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I'm designing a web interface that is responsible for communicating with a piece of hardware. The hardware contacts the web page and sends an HTTP Request using POST that contains specific data in the body of http package using a "key=value" format.

Server-side I have code that does the following:

public override void ProcessRequest(HttpContext curContext)
        if (curContext != null)
            HttpResponse response = curContext.Response;
            response.ContentType = "text/plain";
            response.BufferOutput = true;
            response.StatusCode = 200; // HttpStatusCode.OK;

But what I really need is the necessary code to review the Body and retrieve the data (which is in text/plain format). I'm fairly new to this type of web programming so I don't know exactly what code to write to look in the curContext to get this information, or if I even have my override method correct.

I was expecting to have something available like curContext.Request.Body but this isn't the case. How can I see the raw POST data in body of the Request? Can anyone point me in the right direction?


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Maybe curContext.Request.InputStream or curContext.Request.GetRequestStream() to read? –  L.B Mar 13 '12 at 20:33

2 Answers 2

up vote 2 down vote accepted

You'll want to use the InputStream property on the HttpRequest instance returned by the Request property exposed by the HttpContext passed to your ProcessRequest method.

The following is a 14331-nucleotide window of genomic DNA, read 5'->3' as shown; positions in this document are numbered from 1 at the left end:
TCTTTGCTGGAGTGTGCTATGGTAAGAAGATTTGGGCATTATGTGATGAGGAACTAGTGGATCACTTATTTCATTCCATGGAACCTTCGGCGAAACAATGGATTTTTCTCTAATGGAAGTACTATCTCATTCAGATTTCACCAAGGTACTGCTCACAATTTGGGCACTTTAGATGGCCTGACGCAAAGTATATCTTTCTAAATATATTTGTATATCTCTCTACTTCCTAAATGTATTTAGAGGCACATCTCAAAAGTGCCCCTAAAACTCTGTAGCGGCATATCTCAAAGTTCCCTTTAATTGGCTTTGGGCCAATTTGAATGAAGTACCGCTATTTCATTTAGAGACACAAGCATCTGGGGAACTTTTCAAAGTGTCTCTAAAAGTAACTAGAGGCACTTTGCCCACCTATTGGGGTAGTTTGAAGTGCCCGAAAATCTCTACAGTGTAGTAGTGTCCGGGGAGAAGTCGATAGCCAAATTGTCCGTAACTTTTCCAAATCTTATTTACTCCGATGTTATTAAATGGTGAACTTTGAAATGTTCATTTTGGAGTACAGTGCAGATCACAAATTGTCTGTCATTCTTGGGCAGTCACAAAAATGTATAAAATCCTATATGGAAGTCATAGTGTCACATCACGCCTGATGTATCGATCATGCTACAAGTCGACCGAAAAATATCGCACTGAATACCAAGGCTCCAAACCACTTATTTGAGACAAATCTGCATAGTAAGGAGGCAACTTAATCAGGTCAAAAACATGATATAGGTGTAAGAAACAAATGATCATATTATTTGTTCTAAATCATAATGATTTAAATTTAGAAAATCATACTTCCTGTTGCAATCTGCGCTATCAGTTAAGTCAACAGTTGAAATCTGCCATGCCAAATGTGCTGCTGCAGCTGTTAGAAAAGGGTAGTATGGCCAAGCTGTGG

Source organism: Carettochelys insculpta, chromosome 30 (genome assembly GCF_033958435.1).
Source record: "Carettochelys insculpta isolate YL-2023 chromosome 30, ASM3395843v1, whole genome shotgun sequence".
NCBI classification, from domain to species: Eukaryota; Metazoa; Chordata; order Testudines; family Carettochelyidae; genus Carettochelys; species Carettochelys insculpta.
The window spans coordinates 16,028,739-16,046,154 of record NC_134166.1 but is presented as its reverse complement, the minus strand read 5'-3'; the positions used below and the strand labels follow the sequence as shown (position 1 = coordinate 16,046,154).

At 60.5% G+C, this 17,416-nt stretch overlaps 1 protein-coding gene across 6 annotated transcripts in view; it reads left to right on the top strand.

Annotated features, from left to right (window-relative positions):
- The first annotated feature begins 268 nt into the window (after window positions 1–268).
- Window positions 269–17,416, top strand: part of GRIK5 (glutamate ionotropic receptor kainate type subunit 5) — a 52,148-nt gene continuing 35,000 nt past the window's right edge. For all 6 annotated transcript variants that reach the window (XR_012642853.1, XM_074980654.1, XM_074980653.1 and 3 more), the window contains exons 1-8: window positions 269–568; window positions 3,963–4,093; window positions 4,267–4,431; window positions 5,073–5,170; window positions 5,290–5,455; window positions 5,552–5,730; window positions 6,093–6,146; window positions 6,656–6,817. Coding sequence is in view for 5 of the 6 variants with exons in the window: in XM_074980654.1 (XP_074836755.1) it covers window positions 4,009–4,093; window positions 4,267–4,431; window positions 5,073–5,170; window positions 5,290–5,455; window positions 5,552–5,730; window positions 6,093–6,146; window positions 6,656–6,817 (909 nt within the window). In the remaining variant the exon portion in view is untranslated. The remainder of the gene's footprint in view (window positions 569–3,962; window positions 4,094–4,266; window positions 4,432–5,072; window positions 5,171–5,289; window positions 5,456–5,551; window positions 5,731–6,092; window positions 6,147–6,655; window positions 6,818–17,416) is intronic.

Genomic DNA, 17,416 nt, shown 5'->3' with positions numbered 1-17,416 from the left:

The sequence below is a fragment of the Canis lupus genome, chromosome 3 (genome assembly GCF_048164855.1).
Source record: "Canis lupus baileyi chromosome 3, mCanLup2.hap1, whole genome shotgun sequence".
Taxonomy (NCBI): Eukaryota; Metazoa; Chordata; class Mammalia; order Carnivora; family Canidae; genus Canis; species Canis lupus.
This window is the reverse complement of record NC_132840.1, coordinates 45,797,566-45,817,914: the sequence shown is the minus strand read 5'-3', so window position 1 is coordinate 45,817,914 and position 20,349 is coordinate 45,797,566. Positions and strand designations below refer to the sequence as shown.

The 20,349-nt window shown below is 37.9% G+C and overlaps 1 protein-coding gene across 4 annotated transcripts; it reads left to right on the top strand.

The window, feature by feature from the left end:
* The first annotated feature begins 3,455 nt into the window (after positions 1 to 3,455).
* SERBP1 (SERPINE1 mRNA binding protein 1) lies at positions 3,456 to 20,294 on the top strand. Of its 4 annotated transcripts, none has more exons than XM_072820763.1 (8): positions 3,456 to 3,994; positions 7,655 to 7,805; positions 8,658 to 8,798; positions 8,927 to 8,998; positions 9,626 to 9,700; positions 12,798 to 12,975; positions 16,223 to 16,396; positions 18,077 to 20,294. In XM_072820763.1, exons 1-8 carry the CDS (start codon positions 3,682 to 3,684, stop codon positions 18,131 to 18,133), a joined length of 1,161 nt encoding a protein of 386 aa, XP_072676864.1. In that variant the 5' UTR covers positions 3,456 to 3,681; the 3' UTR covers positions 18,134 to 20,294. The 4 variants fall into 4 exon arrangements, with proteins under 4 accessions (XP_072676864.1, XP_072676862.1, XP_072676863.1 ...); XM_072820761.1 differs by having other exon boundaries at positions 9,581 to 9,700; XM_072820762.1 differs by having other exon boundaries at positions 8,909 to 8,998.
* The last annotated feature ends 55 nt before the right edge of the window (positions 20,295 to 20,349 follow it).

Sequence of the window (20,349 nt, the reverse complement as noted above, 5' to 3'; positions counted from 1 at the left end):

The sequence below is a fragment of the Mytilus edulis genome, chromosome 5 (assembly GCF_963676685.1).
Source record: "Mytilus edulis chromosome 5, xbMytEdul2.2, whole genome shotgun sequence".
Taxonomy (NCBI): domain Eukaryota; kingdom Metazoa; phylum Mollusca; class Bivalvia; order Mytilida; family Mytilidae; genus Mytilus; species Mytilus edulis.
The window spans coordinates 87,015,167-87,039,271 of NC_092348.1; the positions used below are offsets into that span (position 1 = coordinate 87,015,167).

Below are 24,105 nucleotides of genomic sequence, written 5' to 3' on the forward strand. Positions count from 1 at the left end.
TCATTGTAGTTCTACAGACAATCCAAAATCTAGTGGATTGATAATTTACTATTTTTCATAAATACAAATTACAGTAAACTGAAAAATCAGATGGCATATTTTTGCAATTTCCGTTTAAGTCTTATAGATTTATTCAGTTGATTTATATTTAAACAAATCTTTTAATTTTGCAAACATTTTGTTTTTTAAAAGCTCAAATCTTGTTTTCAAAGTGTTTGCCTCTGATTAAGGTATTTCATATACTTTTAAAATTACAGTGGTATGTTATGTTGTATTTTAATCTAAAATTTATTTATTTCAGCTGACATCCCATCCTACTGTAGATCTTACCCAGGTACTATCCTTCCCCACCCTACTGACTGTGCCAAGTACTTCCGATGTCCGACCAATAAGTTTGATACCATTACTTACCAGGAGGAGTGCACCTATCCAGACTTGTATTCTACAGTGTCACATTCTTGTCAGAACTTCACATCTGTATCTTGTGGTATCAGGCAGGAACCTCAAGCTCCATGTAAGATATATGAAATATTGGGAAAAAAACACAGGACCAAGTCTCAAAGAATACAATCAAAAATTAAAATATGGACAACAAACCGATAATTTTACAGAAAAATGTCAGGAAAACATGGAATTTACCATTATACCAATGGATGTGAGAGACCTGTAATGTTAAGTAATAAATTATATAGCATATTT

This will give you the contents of the POST request (which you can verify with a call to the HttpMethod property on the same HttpRequest).

Note that you'll have to use a StreamReader in order to convert the byte stream into strings which you'd then decode (since those key/value pairs should be url-encoded).

Fortunately, this is already done for you. On the HttpRequest instance, you can use the NameValueCollection returned by the Form property to check for the values passed as part of a POST request with url-encoded key/value pairs like so:

public override void ProcessRequest(HttpContext curContext)
    if (curContext != null) return;

    string value = curContext.Form["key"];

    // Do other processing.

Note that you can also use the indexer on the HttpRequest, but that combines everything exposed by the QueryString, Form, Cookies and ServerVariables collections which I would say in this case is a bad idea, as you are specifically posting information and expecting that on the other side.

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Thanks for confirming this! Got what i needed. –  Encryption Mar 13 '12 at 20:54
@Encryption NP. –  casperOne Mar 13 '12 at 20:55

If you are putting the data in the body of the request in "key=value" format, it sounds like you are URL encoding form data (as long as you are delimiting the key/value pairs with an ampersand (&).

If that's the case, you should be able to use:


And it will give you "value" in your example.

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